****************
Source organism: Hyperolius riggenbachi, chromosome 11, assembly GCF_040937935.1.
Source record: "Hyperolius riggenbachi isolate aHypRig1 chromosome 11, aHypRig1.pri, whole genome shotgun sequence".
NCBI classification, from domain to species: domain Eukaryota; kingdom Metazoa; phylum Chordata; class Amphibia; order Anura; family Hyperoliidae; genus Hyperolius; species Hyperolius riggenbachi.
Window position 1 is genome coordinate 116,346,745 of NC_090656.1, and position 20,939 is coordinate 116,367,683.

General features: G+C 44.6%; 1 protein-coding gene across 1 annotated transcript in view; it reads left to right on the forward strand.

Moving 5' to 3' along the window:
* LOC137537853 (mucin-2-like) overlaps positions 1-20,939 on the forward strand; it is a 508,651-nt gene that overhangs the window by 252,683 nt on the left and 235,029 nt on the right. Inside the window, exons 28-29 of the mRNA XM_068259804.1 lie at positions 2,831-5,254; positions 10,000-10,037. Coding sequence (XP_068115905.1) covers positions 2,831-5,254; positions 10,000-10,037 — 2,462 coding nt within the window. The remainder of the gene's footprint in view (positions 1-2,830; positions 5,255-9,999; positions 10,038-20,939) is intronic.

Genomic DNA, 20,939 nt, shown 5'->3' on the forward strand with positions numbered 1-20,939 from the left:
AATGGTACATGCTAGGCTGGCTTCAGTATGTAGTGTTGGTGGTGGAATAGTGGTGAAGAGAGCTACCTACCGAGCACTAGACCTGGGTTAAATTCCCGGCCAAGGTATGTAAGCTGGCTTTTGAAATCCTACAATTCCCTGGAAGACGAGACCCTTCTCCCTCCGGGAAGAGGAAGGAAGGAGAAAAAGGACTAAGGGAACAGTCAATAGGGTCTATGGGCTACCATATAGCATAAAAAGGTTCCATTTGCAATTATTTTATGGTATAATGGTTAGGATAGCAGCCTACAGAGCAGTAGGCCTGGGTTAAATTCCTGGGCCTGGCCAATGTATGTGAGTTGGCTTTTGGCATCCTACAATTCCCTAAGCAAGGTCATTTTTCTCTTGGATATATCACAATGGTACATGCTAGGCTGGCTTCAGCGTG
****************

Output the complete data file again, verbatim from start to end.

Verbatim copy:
Source organism: Hyperolius riggenbachi, chromosome 11, assembly GCF_040937935.1.
Source record: "Hyperolius riggenbachi isolate aHypRig1 chromosome 11, aHypRig1.pri, whole genome shotgun sequence".
NCBI classification, from domain to species: domain Eukaryota; kingdom Metazoa; phylum Chordata; class Amphibia; order Anura; family Hyperoliidae; genus Hyperolius; species Hyperolius riggenbachi.
Window position 1 is genome coordinate 116,346,745 of NC_090656.1, and position 20,939 is coordinate 116,367,683.

General features: G+C 44.6%; 1 protein-coding gene across 1 annotated transcript in view; it reads left to right on the forward strand.

Moving 5' to 3' along the window:
* LOC137537853 (mucin-2-like) overlaps positions 1-20,939 on the forward strand; it is a 508,651-nt gene that overhangs the window by 252,683 nt on the left and 235,029 nt on the right. Inside the window, exons 28-29 of the mRNA XM_068259804.1 lie at positions 2,831-5,254; positions 10,000-10,037. Coding sequence (XP_068115905.1) covers positions 2,831-5,254; positions 10,000-10,037 — 2,462 coding nt within the window. The remainder of the gene's footprint in view (positions 1-2,830; positions 5,255-9,999; positions 10,038-20,939) is intronic.

Genomic DNA, 20,939 nt, shown 5'->3' on the forward strand with positions numbered 1-20,939 from the left:
AATGGTACATGCTAGGCTGGCTTCAGTATGTAGTGTTGGTGGTGGAATAGTGGTGAAGAGAGCTACCTACCGAGCACTAGACCTGGGTTAAATTCCCGGCCAAGGTATGTAAGCTGGCTTTTGAAATCCTACAATTCCCTGGAAGACGAGACCCTTCTCCCTCCGGGAAGAGGAAGGAAGGAGAAAAAGGACTAAGGGAACAGTCAATAGGGTCTATGGGCTACCATATAGCATAAAAAGGTTCCATTTGCAATTATTTTATGGTATAATGGTTAGGATAGCAGCCTACAGAGCAGTAGGCCTGGGTTAAATTCCTGGGCCTGGCCAATGTATGTGAGTTGGCTTTTGGCATCCTACAATTCCCTAAGCAAGGTCATTTTTCTCTTGGATATATCACAATGGTACATGCTAGGCTGGCTTCAGCGTG